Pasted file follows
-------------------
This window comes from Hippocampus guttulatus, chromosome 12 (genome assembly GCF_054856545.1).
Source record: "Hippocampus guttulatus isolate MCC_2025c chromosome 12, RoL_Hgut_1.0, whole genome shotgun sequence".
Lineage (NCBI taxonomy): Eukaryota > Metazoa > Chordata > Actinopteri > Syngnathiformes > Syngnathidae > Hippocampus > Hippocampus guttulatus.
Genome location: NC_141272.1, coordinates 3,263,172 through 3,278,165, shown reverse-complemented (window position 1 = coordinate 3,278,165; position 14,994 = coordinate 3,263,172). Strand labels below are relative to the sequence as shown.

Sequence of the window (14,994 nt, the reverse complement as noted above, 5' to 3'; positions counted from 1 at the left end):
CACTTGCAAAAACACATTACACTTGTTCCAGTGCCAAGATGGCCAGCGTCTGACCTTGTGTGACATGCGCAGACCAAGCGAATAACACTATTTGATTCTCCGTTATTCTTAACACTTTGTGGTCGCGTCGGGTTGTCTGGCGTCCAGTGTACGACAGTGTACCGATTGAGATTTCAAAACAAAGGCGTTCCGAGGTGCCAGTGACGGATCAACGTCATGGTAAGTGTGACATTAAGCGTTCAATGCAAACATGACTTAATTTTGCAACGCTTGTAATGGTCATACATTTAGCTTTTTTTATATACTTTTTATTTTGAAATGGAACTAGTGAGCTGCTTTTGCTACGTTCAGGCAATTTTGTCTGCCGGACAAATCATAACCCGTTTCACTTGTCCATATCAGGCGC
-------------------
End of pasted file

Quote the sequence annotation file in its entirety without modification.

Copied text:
This window comes from Hippocampus guttulatus, chromosome 12 (genome assembly GCF_054856545.1).
Source record: "Hippocampus guttulatus isolate MCC_2025c chromosome 12, RoL_Hgut_1.0, whole genome shotgun sequence".
Lineage (NCBI taxonomy): Eukaryota > Metazoa > Chordata > Actinopteri > Syngnathiformes > Syngnathidae > Hippocampus > Hippocampus guttulatus.
Genome location: NC_141272.1, coordinates 3,263,172 through 3,278,165, shown reverse-complemented (window position 1 = coordinate 3,278,165; position 14,994 = coordinate 3,263,172). Strand labels below are relative to the sequence as shown.

Sequence of the window (14,994 nt, the reverse complement as noted above, 5' to 3'; positions counted from 1 at the left end):
CACTTGCAAAAACACATTACACTTGTTCCAGTGCCAAGATGGCCAGCGTCTGACCTTGTGTGACATGCGCAGACCAAGCGAATAACACTATTTGATTCTCCGTTATTCTTAACACTTTGTGGTCGCGTCGGGTTGTCTGGCGTCCAGTGTACGACAGTGTACCGATTGAGATTTCAAAACAAAGGCGTTCCGAGGTGCCAGTGACGGATCAACGTCATGGTAAGTGTGACATTAAGCGTTCAATGCAAACATGACTTAATTTTGCAACGCTTGTAATGGTCATACATTTAGCTTTTTTTATATACTTTTTATTTTGAAATGGAACTAGTGAGCTGCTTTTGCTACGTTCAGGCAATTTTGTCTGCCGGACAAATCATAACCCGTTTCACTTGTCCATATCAGGCGC